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In 2010, toxigenic Vibrio cholerae was newly introduced to Haiti. Because resources are limited, decision-makers need to understand the effect of different preventive interventions. We built a static model to estimate the potential number of cholera cases averted through improvements in coverage in water, sanitation and hygiene (WASH) (i.e., latrines, point-of-use chlorination, and piped water), oral cholera vaccine (OCV), or a combination of both. We allowed indirect effects and non-linear relationships between effect and population coverage. Because there are limited incidence data for endemic cholera in Haiti, we estimated the incidence of cholera over 20 years in Haiti by using data from Malawi. Over the next two decades, scalable WASH interventions could avert 57,949–78,567 cholera cases, OCV could avert 38,569–77,636 cases, and interventions that combined WASH and OCV could avert 71,586–88,974 cases. Rate of implementation is the most influential variable, and combined approaches maximized the effect.
In October 2010, cholera was introduced to earthquake-stricken Haiti.1 Within days of its introduction, a National Cholera Surveillance System was implemented.1 Through June 30, 2013, Haiti had reported 663,134 cases of cholera (Figure 1)2; of these, 366,995 (55.3%) were hospitalized and 8160 (1.2%) died. As we approach the three-year mark, cholera will likely be considered endemic to Haiti.
Water, sanitation, and hygiene (WASH) interventions, such as latrines, point-of-use chlorination and piped water, have long been recognized as effective prevention measures against cholera and other diarrheal diseases.3–12 In 2008, 63% of the Haitian population had access to improved water and 17% to improved sanitation.13 In 2010, after the earthquake, the Haitian Directorate for Potable Water and Sanitation reported that 26% of the rural population received improved water and 10% improved sanitation; in the Port-au-Prince metropolitan area, the coverage was 35% and 20%, respectively (Haitian Directorate for Potable Water and Sanitation five-year plan). Many public health scientists believe that sustained improvements in access to safe water and sanitation can eliminate transmission of cholera in Haiti, citing interventions used throughout South and Central America in the 1990s.14,15 The WASH interventions, including hand washing, have the additional benefit of reducing the incidence of other diarrheal and respiratory diseases.3,5,16,17 Although improving water and sanitation infrastructure is the ultimate goal of the Haitian Government and the international community, it will take considerable time.18
Oral cholera vaccine (OCV) has been proposed as an effective adjunct for cholera control in endemic and epidemic settings.19,20 Two whole-cell, killed, World Health Organization–prequalified OCVs are available: Dukoral® (Crucell, Stockholm, Sweden) and Shanchol™ (Shantha Biotechnics, Hyderabad, India). Both vaccines require two doses given two weeks apart, with protective immunity developing approximately one week after the second dose.21,22 The Haitian government sanctioned two pilot studies23 to assess the acceptability and feasibility of Shanchol™ vaccine, one in urban Haiti and one in rural Haiti.24 Based on these pilot study findings and findings from previous OCV studies, the Pan American Health Organization has recommended targeted or mass OCV campaigns that use Shanchol™ as an intermediate bridge to reduce cholera transmission in Haiti while improvements in water and sanitation infrastructure are implemented.24 We present results of a model that illustrates the potential impact of WASH and OCV interventions independently and in combination. These results can aid public health decision makers in allocating resources to prevent cholera transmission in Haiti.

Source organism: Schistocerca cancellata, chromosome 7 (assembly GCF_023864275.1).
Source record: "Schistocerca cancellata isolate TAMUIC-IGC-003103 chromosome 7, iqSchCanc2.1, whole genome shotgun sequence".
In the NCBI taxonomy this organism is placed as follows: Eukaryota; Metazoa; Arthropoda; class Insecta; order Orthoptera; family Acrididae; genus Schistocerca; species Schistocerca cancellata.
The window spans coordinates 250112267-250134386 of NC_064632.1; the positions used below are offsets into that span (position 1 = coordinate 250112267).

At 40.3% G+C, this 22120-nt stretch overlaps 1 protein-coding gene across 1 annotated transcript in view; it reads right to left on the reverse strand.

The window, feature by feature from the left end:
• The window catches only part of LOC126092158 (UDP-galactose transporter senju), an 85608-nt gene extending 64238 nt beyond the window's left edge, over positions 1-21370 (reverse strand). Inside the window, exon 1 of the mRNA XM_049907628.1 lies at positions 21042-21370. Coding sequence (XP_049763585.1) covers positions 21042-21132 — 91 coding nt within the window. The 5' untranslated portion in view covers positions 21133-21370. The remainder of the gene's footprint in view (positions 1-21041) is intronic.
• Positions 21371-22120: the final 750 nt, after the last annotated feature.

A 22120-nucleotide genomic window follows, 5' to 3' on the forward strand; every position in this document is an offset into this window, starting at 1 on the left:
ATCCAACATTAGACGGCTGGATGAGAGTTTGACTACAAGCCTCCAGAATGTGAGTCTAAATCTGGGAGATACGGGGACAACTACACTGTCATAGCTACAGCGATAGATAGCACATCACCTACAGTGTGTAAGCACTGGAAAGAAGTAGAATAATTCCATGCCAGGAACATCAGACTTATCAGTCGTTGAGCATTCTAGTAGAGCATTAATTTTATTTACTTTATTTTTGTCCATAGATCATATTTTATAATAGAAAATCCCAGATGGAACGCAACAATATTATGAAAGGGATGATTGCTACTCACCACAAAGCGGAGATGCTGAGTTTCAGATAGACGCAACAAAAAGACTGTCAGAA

We used Excel 2010 (Microsoft, Redmond, WA) to develop a spreadsheet-based, static mathematical model in which we allowed a degree of indirect protection (or herd immunity) for OCV and WASH interventions by including non-linear relationships between percentage of population covered and percentage of population effectively protected (i.e., for a given percentage vaccinated or who received WASH interventions, an additional percentage was also indirectly protected). For WASH interventions, we included latrines, point-of-use chlorination, and community piped water (standpipes). We divided Haiti's population into urban and rural elements. For both urban and rural populations, and for each intervention, we constructed three scenarios that illustrated potential rates-of-growth of coverage over 20 years. We also constructed scenarios in which we allowed a combination of WASH and OCV in rural and urban areas. In these combined scenarios, we conservatively assumed that persons who received OCV would not be covered by WASH interventions and vice versa. Thus, coverage for either WASH or for OCV interventions would never exceed 50%. We modeled 16 scenarios: six WASH, six OCV, and four that combined WASH and OCV interventions. For further details, see Online Supplemental Materials.